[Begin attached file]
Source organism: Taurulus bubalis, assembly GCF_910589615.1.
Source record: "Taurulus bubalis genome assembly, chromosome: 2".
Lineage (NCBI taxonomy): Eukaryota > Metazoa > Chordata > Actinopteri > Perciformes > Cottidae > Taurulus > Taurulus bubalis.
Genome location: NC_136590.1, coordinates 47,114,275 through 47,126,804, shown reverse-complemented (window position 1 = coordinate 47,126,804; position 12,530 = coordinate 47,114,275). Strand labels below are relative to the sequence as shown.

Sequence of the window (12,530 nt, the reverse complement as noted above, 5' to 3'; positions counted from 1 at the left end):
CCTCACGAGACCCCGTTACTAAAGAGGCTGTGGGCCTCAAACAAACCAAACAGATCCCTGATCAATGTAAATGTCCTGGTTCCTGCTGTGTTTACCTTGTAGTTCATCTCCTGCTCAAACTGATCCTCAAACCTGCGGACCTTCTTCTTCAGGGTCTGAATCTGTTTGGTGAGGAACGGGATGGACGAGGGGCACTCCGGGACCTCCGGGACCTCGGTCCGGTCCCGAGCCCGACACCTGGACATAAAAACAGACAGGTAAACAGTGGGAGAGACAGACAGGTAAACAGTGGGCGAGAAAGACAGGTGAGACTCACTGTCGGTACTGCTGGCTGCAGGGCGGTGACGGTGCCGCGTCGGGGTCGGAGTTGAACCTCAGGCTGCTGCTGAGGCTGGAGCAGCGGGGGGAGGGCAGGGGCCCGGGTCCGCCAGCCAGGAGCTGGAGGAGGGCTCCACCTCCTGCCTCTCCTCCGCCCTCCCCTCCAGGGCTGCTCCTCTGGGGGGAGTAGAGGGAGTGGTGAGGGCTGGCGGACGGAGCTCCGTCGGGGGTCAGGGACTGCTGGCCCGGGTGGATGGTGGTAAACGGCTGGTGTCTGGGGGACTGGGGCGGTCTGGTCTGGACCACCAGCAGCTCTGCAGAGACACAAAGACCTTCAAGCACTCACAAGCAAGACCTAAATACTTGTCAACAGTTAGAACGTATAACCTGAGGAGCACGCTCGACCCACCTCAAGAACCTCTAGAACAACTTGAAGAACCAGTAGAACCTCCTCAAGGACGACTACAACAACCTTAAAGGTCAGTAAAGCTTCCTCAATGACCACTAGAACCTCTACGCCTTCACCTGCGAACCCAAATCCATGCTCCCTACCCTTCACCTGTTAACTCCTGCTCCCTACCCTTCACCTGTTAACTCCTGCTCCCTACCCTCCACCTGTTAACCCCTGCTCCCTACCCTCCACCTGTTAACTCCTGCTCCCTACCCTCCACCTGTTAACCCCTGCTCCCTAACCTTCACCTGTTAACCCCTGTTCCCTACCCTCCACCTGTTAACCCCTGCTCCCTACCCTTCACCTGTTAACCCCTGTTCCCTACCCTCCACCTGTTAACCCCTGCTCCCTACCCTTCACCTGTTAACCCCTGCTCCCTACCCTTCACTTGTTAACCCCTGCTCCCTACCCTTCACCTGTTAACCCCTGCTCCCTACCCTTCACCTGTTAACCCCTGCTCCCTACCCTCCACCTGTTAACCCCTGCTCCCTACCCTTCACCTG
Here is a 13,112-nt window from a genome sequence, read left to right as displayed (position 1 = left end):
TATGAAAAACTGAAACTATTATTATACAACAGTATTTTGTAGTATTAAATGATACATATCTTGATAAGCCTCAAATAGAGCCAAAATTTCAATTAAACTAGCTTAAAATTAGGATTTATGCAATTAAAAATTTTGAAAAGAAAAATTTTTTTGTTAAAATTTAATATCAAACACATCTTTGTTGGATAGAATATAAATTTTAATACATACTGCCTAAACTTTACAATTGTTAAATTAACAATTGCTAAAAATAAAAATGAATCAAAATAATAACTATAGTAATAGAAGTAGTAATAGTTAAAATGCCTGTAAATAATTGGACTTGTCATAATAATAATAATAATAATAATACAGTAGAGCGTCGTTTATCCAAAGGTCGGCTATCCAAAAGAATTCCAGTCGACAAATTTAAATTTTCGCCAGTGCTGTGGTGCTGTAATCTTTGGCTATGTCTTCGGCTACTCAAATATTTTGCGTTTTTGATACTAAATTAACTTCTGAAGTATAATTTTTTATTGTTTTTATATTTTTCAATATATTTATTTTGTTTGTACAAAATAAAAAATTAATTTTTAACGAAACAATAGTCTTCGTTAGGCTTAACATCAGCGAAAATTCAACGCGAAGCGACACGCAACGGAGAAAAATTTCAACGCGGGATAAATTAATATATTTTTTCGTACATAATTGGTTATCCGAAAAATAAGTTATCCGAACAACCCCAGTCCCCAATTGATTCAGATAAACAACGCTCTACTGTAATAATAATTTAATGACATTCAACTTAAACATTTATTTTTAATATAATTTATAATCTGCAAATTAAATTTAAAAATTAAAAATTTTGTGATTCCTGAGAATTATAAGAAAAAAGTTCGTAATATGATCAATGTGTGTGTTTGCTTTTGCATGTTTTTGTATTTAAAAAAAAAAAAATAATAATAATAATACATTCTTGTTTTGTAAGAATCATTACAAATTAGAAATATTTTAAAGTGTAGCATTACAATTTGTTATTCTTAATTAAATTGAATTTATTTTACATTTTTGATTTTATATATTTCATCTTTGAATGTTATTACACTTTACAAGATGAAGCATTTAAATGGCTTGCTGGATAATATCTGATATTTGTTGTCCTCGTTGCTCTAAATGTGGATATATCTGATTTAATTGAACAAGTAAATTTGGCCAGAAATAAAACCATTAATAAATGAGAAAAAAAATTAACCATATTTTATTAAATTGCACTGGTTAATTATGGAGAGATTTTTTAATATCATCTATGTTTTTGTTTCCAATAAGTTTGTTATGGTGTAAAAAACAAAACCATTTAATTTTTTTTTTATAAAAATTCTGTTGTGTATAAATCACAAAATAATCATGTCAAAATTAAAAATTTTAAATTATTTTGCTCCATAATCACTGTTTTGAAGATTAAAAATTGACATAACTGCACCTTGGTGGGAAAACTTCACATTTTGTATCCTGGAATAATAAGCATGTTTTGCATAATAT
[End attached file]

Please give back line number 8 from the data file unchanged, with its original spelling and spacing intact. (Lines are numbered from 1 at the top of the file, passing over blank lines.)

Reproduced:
TATGAAAAACTGAAACTATTATTATACAACAGTATTTTGTAGTATTAAATGATACATATCTTGATAAGCCTCAAATAGAGCCAAAATTTCAATTAAACTAGCTTAAAATTAGGATTTATGCAATTAAAAATTTTGAAAAGAAAAATTTTTTTGTTAAAATTTAATATCAAACACATCTTTGTTGGATAGAATATAAATTTTAATACATACTGCCTAAACTTTACAATTGTTAAATTAACAATTGCTAAAAATAAAAATGAATCAAAATAATAACTATAGTAATAGAAGTAGTAATAGTTAAAATGCCTGTAAATAATTGGACTTGTCATAATAATAATAATAATAATAATACAGTAGAGCGTCGTTTATCCAAAGGTCGGCTATCCAAAAGAATTCCAGTCGACAAATTTAAATTTTCGCCAGTGCTGTGGTGCTGTAATCTTTGGCTATGTCTTCGGCTACTCAAATATTTTGCGTTTTTGATACTAAATTAACTTCTGAAGTATAATTTTTTATTGTTTTTATATTTTTCAATATATTTATTTTGTTTGTACAAAATAAAAAATTAATTTTTAACGAAACAATAGTCTTCGTTAGGCTTAACATCAGCGAAAATTCAACGCGAAGCGACACGCAACGGAGAAAAATTTCAACGCGGGATAAATTAATATATTTTTTCGTACATAATTGGTTATCCGAAAAATAAGTTATCCGAACAACCCCAGTCCCCAATTGATTCAGATAAACAACGCTCTACTGTAATAATAATTTAATGACATTCAACTTAAACATTTATTTTTAATATAATTTATAATCTGCAAATTAAATTTAAAAATTAAAAATTTTGTGATTCCTGAGAATTATAAGAAAAAAGTTCGTAATATGATCAATGTGTGTGTTTGCTTTTGCATGTTTTTGTATTTAAAAAAAAAAAAATAATAATAATAATACATTCTTGTTTTGTAAGAATCATTACAAATTAGAAATATTTTAAAGTGTAGCATTACAATTTGTTATTCTTAATTAAATTGAATTTATTTTACATTTTTGATTTTATATATTTCATCTTTGAATGTTATTACACTTTACAAGATGAAGCATTTAAATGGCTTGCTGGATAATATCTGATATTTGTTGTCCTCGTTGCTCTAAATGTGGATATATCTGATTTAATTGAACAAGTAAATTTGGCCAGAAATAAAACCATTAATAAATGAGAAAAAAAATTAACCATATTTTATTAAATTGCACTGGTTAATTATGGAGAGATTTTTTAATATCATCTATGTTTTTGTTTCCAATAAGTTTGTTATGGTGTAAAAAACAAAACCATTTAATTTTTTTTTTATAAAAATTCTGTTGTGTATAAATCACAAAATAATCATGTCAAAATTAAAAATTTTAAATTATTTTGCTCCATAATCACTGTTTTGAAGATTAAAAATTGACATAACTGCACCTTGGTGGGAAAACTTCACATTTTGTATCCTGGAATAATAAGCATGTTTTGCATAATAT